Molson Digs In The Archives – Finally


Molson Coors Takes A Look In Its Old Books, To Our Benefit

I was always puzzled why large breweries didn’t make beers from their own archives. Why buy craft brewers when you have all the history in your own file cabinet? For years I have been on this theme, on beer websites, others’ blogs, finally my own.

Pabst did release in the last couple of years Ballantine India Pale Ale and Burton Ale. With good results even though not every beer inevitably will please every punter. Coors released a supposed pre-1919 lager recipe a few years ago (so-so, in my eyes). Fuller has done stellar work in London with super-fine stout and strong ale releases from c. 1900.

In Canada, nothing – until today. John H.R. Molson & Bros. 1908 Historic Pale Ale is in the local Beer Stores, just out this week they told me. Well, what do you know…

The ad copy on the case states that a recipe of that year was used to brew it, of which I have no doubt. Molson isn’t going to fib about this. And the results show the authenticity: it has the true orangey colour of Victorian-into-1900s pale ale, a firm, mineral hop character with light orange notes, definite (non-DMS) yeast character, and a pleasant, light malty taste. Pale ale was not a rich, sweet beer traditionally, it was on the dry side and did not satiate. This beer is exactly like that.  It is 6.8% abv, and unfiltered by which I take it, it is unpasteurized.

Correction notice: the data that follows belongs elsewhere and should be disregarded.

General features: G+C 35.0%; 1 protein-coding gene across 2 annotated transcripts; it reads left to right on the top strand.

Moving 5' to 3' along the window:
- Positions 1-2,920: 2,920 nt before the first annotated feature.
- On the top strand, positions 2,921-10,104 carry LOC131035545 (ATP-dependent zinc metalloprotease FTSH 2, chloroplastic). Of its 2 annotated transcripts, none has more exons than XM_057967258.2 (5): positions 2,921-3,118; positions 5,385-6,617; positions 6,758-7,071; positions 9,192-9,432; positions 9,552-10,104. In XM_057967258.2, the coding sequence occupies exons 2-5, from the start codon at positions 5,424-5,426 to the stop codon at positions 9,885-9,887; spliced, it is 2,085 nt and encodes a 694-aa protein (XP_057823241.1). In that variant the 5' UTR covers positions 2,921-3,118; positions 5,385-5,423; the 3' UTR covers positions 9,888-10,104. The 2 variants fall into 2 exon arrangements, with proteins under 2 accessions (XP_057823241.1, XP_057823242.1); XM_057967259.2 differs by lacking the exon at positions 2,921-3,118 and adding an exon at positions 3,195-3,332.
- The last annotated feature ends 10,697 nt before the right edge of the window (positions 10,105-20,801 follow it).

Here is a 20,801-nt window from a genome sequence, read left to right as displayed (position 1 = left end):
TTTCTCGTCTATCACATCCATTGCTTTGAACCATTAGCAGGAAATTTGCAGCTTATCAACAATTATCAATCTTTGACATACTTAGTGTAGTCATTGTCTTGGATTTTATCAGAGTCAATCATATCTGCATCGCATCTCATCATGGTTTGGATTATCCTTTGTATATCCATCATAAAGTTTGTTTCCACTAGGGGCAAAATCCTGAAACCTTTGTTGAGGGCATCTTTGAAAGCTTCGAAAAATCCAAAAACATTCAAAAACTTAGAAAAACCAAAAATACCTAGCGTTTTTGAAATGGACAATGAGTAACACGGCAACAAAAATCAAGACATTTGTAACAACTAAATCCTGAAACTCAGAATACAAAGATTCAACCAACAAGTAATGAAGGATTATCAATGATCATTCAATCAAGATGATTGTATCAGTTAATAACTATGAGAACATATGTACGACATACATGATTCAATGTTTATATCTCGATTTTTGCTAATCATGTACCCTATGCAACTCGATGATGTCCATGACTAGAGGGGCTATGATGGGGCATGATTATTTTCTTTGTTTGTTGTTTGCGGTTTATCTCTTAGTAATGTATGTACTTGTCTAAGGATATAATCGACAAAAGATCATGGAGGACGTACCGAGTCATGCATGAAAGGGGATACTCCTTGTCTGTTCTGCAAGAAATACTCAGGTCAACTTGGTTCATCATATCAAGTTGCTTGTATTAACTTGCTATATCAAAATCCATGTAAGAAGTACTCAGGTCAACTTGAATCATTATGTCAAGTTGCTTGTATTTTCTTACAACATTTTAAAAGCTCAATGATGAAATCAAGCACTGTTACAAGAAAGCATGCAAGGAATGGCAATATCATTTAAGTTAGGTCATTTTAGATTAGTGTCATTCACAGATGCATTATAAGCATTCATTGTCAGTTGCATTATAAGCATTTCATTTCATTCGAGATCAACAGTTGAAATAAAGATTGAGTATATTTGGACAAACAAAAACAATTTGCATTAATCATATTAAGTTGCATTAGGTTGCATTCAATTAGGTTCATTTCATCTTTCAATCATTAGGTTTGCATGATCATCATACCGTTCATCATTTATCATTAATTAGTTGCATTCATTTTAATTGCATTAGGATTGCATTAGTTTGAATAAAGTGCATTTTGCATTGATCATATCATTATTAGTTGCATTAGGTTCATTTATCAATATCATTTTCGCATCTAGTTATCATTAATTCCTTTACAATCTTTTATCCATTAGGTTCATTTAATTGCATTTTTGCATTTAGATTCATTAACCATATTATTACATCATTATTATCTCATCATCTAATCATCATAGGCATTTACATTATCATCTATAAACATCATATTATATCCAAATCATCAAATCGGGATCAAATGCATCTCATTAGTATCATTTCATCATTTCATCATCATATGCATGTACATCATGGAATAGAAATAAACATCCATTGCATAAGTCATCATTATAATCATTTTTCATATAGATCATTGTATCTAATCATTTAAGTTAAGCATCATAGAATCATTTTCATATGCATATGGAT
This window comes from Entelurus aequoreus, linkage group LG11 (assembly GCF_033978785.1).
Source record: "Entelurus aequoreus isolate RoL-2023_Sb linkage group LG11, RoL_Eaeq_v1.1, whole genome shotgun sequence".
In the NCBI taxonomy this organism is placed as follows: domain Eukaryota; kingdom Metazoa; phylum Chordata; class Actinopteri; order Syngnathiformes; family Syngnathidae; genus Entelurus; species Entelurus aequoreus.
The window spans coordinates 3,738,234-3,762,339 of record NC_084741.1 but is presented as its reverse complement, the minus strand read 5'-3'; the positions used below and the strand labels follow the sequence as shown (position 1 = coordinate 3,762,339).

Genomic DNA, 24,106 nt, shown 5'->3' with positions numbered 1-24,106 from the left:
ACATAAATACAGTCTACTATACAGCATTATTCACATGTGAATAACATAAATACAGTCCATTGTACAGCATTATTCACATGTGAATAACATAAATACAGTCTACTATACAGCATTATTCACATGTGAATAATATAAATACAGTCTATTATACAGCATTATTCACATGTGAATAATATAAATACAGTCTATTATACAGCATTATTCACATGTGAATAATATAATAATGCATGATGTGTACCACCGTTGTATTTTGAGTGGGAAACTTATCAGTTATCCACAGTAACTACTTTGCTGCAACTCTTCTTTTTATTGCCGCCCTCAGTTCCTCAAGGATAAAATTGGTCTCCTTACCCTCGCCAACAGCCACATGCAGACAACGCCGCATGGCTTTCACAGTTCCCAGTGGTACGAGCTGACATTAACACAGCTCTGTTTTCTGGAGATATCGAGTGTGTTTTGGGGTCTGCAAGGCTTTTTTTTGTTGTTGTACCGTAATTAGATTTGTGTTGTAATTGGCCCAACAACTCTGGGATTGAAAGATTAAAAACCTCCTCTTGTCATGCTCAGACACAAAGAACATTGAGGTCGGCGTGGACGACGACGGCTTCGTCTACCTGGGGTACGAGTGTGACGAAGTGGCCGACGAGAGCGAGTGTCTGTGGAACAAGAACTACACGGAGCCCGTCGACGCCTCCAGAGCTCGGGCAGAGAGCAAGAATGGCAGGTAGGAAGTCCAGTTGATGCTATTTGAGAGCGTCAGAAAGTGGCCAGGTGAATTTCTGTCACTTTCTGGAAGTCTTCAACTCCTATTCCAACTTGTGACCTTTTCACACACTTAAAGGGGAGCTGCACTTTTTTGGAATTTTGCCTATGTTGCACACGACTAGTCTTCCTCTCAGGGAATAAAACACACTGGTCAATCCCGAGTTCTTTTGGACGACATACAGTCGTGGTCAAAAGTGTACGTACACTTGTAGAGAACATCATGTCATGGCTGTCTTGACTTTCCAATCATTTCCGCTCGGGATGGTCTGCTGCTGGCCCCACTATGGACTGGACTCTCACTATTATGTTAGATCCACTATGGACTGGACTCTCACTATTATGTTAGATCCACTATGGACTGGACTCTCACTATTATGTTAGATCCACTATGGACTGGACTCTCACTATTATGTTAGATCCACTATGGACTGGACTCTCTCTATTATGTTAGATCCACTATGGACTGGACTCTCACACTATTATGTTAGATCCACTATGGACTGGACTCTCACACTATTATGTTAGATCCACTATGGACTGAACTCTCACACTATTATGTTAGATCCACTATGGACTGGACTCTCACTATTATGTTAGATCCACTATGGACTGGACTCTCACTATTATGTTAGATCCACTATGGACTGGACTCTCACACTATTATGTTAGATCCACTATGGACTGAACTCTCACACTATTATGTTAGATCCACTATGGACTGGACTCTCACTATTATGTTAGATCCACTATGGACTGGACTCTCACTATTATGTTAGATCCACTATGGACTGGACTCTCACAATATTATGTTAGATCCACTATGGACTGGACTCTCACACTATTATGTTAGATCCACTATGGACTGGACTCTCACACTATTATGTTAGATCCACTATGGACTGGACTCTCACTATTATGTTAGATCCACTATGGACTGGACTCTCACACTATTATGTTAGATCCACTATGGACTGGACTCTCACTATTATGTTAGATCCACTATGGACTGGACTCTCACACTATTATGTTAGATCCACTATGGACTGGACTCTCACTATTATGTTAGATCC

Ron Pattinson has a spec for a J.H.R. Molson 1897 pale ale here (at p.241), and there it is about 1% lower in alcohol than this recreation. But close enough certainly, and numerous IPAs in the table from other brewers, including Boswell which I discussed here recently, are much closer in strength to the Molson 1908. Even from the same brewer, beers varied more then than today for a number of reasons, long storage alone could add a point of ABV.

In other words, that table just confirms the authenticity of what’s in this bottle, IMO.

All in all it tastes English, it reminds me of many fine bitters – pre-the craft penetration of the U.K. – from the 80s and 90s.  It’s sort of like Orval too without the brett, and Michael Jackson always said Orval was an English pale ale style. Or like John Martin’s Pale Ale actually, for those who know it.

Good on Molson Coors. Now, as Alan said in a tweet today, let’s see a 1808. 🙂

2 thoughts on “Molson Digs In The Archives – Finally”

  1. Ron, also, as you know, those Canadian tables at the end of the 1890s record two Molson ales, one is a Pale Bitter Ale, the other an India Pale Ale (so-termed). While they seem in that instance quite close in final abv, one can imagine that the IPA was usually stronger. My belief is by 1908, the brewery, having introduced Molson Export Ale in 1903, dispensed with the lighter one and kept for a while the other, probably for tradition’s sake, as by the 20s all this type of beer was in the past anyway for Molson, it had all gone to 5% chilled fizzy stuff (no bottle conditioning).


Comments are closed.

%d bloggers like this: